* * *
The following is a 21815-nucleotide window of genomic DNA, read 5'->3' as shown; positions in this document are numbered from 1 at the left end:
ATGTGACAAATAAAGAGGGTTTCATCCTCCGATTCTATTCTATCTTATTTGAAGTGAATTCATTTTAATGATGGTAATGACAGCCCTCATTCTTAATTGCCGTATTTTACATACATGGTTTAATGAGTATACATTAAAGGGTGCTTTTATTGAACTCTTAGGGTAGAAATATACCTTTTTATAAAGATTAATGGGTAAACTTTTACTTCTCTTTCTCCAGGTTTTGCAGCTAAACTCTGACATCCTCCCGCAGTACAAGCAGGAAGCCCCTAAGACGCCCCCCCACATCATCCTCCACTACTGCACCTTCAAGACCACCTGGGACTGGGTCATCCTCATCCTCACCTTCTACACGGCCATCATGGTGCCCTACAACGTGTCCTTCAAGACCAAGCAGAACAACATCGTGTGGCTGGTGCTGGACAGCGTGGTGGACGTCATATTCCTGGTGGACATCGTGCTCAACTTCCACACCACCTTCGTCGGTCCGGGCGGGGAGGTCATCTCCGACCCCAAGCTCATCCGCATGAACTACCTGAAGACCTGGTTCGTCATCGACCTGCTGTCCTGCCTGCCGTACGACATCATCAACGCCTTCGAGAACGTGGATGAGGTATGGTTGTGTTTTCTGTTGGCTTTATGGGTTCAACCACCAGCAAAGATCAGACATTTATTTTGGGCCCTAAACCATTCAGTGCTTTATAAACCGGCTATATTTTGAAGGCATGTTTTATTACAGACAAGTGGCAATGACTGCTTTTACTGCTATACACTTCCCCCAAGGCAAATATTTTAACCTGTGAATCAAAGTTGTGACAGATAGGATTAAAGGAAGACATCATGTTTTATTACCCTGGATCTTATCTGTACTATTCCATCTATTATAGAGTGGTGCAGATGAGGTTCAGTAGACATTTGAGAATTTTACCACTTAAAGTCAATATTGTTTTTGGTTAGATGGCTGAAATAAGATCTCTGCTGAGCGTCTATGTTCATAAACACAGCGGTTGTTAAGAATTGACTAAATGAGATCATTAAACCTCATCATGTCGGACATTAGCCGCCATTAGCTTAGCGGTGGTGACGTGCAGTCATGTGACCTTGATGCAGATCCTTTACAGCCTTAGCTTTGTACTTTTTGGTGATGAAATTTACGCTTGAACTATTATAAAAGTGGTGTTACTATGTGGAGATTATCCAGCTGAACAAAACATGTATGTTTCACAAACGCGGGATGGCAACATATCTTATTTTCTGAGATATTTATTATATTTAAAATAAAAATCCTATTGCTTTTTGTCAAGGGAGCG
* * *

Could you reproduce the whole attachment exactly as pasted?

The following is a 21815-nucleotide window of genomic DNA, read 5'->3' as shown; positions in this document are numbered from 1 at the left end:
ATGTGACAAATAAAGAGGGTTTCATCCTCCGATTCTATTCTATCTTATTTGAAGTGAATTCATTTTAATGATGGTAATGACAGCCCTCATTCTTAATTGCCGTATTTTACATACATGGTTTAATGAGTATACATTAAAGGGTGCTTTTATTGAACTCTTAGGGTAGAAATATACCTTTTTATAAAGATTAATGGGTAAACTTTTACTTCTCTTTCTCCAGGTTTTGCAGCTAAACTCTGACATCCTCCCGCAGTACAAGCAGGAAGCCCCTAAGACGCCCCCCCACATCATCCTCCACTACTGCACCTTCAAGACCACCTGGGACTGGGTCATCCTCATCCTCACCTTCTACACGGCCATCATGGTGCCCTACAACGTGTCCTTCAAGACCAAGCAGAACAACATCGTGTGGCTGGTGCTGGACAGCGTGGTGGACGTCATATTCCTGGTGGACATCGTGCTCAACTTCCACACCACCTTCGTCGGTCCGGGCGGGGAGGTCATCTCCGACCCCAAGCTCATCCGCATGAACTACCTGAAGACCTGGTTCGTCATCGACCTGCTGTCCTGCCTGCCGTACGACATCATCAACGCCTTCGAGAACGTGGATGAGGTATGGTTGTGTTTTCTGTTGGCTTTATGGGTTCAACCACCAGCAAAGATCAGACATTTATTTTGGGCCCTAAACCATTCAGTGCTTTATAAACCGGCTATATTTTGAAGGCATGTTTTATTACAGACAAGTGGCAATGACTGCTTTTACTGCTATACACTTCCCCCAAGGCAAATATTTTAACCTGTGAATCAAAGTTGTGACAGATAGGATTAAAGGAAGACATCATGTTTTATTACCCTGGATCTTATCTGTACTATTCCATCTATTATAGAGTGGTGCAGATGAGGTTCAGTAGACATTTGAGAATTTTACCACTTAAAGTCAATATTGTTTTTGGTTAGATGGCTGAAATAAGATCTCTGCTGAGCGTCTATGTTCATAAACACAGCGGTTGTTAAGAATTGACTAAATGAGATCATTAAACCTCATCATGTCGGACATTAGCCGCCATTAGCTTAGCGGTGGTGACGTGCAGTCATGTGACCTTGATGCAGATCCTTTACAGCCTTAGCTTTGTACTTTTTGGTGATGAAATTTACGCTTGAACTATTATAAAAGTGGTGTTACTATGTGGAGATTATCCAGCTGAACAAAACATGTATGTTTCACAAACGCGGGATGGCAACATATCTTATTTTCTGAGATATTTATTATATTTAAAATAAAAATCCTATTGCTTTTTGTCAAGGGAGCG